Fifteen years ago this month, I lost my stepsister and my friend, Dana Anderson. I’d known her since she was 3 years old and enjoyed 26 years as her stepsister. Dana was murdered in her home by her partner, leaving her 12-year-old son without a mother. It was a devastating loss for all who knew her.
It’s a tragedy that no sister, mother, father, brother or friend should ever have to face. And yet we know that far too many families have suffered just like mine.
This was overwhelmingly clear in “An unacceptable tragedy” (Aug. 20 Eagle Editorial). My heart breaks for the victims of such senseless tragedies that continue to plague our communities.
In recent years domestic violence homicide, as a proportion of all homicide, has been at or above 24 percent in Kansas. In 2008, the same number was about 14 percent. This trajectory is disturbing and unacceptable – just one of the many horrific statistics from the Kansas Bureau of Investigation’s Domestic Violence, Stalking and Rape in Kansas report.
Furthermore, organizations committed to helping individuals and their families leave violent situations report they are overwhelmed with requests and cannot meet demand. We need both prevention and response programs and resources to solve this growing problem.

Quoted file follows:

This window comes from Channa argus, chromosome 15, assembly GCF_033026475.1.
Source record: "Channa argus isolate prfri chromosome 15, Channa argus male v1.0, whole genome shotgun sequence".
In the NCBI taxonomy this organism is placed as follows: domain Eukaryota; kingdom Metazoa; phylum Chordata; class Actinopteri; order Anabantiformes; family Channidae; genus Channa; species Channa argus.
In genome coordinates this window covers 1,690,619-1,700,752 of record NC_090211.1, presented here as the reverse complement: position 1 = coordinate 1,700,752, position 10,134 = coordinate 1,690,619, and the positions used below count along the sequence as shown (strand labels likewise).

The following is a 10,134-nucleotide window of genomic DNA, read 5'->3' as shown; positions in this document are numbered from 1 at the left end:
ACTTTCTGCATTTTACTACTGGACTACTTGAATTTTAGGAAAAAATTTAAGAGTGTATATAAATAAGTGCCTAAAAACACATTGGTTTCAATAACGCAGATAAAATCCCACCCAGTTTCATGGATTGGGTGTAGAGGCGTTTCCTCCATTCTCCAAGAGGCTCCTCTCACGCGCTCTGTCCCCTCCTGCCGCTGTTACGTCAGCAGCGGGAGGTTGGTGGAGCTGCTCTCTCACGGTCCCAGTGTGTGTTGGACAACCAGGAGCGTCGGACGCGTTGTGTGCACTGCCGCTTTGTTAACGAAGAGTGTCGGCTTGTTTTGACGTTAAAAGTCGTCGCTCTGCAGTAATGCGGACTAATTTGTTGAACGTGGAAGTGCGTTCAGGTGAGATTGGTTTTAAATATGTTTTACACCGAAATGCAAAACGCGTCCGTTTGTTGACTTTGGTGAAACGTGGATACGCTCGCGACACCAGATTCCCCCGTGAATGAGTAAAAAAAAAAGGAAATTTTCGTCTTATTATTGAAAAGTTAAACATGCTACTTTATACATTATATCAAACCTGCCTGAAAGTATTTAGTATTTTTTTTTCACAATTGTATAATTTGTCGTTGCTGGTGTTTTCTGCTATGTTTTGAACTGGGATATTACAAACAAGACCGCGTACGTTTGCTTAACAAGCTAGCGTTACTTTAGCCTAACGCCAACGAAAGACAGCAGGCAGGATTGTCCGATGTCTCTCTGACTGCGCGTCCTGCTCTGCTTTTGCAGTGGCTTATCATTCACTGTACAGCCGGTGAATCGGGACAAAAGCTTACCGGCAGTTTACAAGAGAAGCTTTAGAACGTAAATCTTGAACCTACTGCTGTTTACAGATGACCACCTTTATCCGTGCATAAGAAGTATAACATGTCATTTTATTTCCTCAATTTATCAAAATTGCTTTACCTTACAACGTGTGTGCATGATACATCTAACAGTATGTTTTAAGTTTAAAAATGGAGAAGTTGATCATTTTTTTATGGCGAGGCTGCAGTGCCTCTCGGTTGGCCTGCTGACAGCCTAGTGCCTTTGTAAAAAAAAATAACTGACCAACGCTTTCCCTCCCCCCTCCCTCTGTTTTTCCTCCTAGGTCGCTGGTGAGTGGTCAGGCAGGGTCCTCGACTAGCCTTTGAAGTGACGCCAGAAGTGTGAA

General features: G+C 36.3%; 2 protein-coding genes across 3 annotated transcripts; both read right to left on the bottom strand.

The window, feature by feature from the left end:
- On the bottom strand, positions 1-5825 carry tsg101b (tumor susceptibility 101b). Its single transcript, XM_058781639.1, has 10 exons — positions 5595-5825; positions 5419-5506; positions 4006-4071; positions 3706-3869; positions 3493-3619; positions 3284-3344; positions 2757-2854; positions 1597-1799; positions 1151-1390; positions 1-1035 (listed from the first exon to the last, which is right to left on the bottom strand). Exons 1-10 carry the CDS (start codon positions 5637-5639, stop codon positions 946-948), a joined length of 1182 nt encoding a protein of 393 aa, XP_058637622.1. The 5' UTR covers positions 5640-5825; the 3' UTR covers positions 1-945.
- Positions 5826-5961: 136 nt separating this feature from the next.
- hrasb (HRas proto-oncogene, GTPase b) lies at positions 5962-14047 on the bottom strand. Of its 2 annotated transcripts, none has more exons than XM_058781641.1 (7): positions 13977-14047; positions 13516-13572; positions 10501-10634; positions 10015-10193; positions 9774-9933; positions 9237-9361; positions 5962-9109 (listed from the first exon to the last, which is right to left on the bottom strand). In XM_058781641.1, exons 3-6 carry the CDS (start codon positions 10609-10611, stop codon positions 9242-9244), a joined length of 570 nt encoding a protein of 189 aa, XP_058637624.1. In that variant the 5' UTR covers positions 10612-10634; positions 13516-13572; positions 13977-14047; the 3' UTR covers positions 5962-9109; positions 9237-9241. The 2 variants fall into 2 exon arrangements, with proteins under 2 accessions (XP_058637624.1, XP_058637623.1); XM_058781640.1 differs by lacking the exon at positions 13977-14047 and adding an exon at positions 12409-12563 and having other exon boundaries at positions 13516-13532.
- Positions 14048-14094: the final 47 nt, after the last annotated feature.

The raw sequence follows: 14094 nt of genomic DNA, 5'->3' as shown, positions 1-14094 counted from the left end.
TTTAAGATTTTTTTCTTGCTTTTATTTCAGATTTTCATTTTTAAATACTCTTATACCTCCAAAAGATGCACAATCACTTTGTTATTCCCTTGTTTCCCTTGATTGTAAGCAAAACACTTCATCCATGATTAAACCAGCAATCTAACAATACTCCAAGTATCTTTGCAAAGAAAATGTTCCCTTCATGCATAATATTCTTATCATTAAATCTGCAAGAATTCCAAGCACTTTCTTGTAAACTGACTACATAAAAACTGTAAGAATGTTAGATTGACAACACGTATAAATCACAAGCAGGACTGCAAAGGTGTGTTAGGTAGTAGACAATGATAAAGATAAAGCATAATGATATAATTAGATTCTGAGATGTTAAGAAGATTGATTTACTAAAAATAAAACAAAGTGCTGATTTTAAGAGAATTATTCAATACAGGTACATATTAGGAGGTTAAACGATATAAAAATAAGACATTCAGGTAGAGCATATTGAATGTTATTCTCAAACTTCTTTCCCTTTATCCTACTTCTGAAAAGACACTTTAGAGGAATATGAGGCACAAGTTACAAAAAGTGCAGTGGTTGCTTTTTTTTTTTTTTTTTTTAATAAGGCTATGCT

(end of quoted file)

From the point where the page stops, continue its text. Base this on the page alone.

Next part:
To this day, I find myself asking, “What if?” and “Why didn’t we know?” For reasons I’ll never truly know, Dana felt she couldn’t disclose her abuse to those of us in her family, though we would have done anything to help.
October is National Domestic Violence Awareness Month – a time when individuals and organizations throughout the country will gather to fight back. To specifically raise awareness about domestic violence in the Wichita community, there are two events scheduled so far in which citizens can participate:
▪ The Purple Mile Walk, 10 a.m. to noon Oct. 3, Wichita State University campus.
▪ Stop Violence Against Women March and Rally, 1 p.m. Oct. 11, Exploration Place Festival Plaza. You can also find the event on the web at www.ictacts.org.
I hope you’ll join me in honor of my sister and the countless other individuals whose lives have been touched by domestic violence. If you or someone you know is experiencing abuse, please call the Kansas Crisis Hotline at 1-888-363-2287.
Julie A. Burkhart lives in Wichita.